A SCHEME to build 20 new apartments in an area hit by some of the worst flooding during the 2007 disaster is set to be blocked by planning chiefs.
Sheffield Council officers are concerned land earmarked for the development, off Cowley Lane, Chapeltown, lies in one of the areas worst-affected by the deluge which left parts of the city underwater.
The site lies next to Falding Street, where all the homes were severely damaged when nearby Blackburn Brook burst its banks.
The waterway runs through the land where the flats could be built.
Officers also have concerns about the “scale, form, massing and overdeveloped nature” of the proposed three and four-storey buildings, compared with the neighbouring two-storey terraced houses.
Previous plans for flats at the site in 2008 were withdrawn due to flooding concerns - although permission for a single house was granted in 2003, which was never built.
Objections to the new apartment plans have come from Ecclesfield Parish Council, and there have also been a 49-signature petition and 35 letters submitted to Sheffield Council opposing the development.
Other issues raised by protesters include loss of privacy at neighbouring homes due to overlooking, the loss of a wildlife habitat, overdevelopment of the site and insufficient parking.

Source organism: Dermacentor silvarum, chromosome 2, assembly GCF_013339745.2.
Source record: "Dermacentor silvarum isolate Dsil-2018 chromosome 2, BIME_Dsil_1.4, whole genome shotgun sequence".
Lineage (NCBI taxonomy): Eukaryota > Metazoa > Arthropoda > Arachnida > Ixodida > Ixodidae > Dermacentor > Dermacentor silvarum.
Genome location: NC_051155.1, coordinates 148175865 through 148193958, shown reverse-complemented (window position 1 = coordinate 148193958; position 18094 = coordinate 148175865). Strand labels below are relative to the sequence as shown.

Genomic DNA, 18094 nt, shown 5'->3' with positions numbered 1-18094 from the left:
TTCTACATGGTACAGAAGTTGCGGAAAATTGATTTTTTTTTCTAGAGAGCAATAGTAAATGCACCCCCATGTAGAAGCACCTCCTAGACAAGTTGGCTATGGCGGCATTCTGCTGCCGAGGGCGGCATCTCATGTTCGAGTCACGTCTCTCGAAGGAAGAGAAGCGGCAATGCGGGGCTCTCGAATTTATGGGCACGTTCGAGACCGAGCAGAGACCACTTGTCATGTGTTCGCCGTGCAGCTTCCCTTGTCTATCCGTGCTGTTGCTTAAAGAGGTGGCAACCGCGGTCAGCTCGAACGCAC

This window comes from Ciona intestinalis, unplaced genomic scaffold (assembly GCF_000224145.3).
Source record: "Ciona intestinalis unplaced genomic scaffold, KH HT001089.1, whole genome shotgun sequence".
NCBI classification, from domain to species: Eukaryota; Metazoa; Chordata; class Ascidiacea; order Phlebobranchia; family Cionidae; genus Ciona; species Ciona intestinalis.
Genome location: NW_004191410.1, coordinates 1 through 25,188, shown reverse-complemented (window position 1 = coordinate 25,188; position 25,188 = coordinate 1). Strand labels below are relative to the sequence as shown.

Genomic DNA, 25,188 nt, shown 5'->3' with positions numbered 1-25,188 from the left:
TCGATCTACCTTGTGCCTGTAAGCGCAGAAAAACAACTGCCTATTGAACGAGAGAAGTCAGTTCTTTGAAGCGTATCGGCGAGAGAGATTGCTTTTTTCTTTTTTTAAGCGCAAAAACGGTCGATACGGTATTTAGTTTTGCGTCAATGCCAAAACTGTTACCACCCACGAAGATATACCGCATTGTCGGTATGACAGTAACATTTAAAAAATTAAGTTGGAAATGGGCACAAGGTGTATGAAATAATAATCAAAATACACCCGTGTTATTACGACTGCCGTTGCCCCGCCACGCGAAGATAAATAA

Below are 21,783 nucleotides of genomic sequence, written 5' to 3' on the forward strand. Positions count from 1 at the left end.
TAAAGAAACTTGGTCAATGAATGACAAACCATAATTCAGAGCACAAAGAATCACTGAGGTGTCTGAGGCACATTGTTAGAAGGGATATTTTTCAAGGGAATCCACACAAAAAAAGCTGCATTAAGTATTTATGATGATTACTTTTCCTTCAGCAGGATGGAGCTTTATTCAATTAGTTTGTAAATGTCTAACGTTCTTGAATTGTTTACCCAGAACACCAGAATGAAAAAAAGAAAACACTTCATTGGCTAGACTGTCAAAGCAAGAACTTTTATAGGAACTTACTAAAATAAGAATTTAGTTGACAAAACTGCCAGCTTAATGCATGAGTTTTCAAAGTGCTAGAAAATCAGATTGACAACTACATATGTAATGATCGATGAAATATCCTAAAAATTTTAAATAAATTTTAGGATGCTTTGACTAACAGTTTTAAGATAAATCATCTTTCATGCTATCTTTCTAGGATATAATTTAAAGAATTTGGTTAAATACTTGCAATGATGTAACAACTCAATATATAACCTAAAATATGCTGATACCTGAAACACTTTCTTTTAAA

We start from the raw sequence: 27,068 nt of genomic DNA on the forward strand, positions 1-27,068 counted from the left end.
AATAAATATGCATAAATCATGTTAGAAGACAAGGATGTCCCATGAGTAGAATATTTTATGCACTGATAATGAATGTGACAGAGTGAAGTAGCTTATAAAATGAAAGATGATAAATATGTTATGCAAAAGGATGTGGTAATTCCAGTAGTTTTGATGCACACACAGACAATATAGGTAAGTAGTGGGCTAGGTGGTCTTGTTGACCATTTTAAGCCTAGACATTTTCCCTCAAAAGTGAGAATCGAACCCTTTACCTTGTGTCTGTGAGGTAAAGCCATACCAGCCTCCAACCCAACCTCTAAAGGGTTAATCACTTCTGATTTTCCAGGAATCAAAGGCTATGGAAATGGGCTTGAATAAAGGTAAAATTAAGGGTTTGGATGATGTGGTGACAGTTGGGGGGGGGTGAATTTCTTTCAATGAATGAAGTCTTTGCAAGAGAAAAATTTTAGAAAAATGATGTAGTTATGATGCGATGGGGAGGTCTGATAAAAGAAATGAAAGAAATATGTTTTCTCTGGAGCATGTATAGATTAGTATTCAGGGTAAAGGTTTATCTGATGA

Recommending refusal at a meeting of Sheffield Council’s west and north planning board tomorrow, council planning officers said: “While development of the site would add to the supply of homes in a relatively sustainable location and the principle of development satisfies other policy criteria, other sites would satisfy this without having to resort to a site that floods.
“The arguments put forward for the development do not outweigh this.”
A separate planning application for a six and seven storey building containing 18 student flats on a site at Bedford Street, Shalesmoor, is set to be granted at the same meeting, however.
Planning officers recommend the scheme should go ahead despite four objections on the grounds of insufficient parking, increased noise, and loss of light to neighbouring sites and because the building would “not be in keeping” with those nearby.
But planning officers said a similar application, for 24 flats, was approved for the site in 2007, although the block was not built. They have also been told the building is meant to be “car free”. The developer will be asked to pay nearby £16,000 towards improvements to recreation space in the area.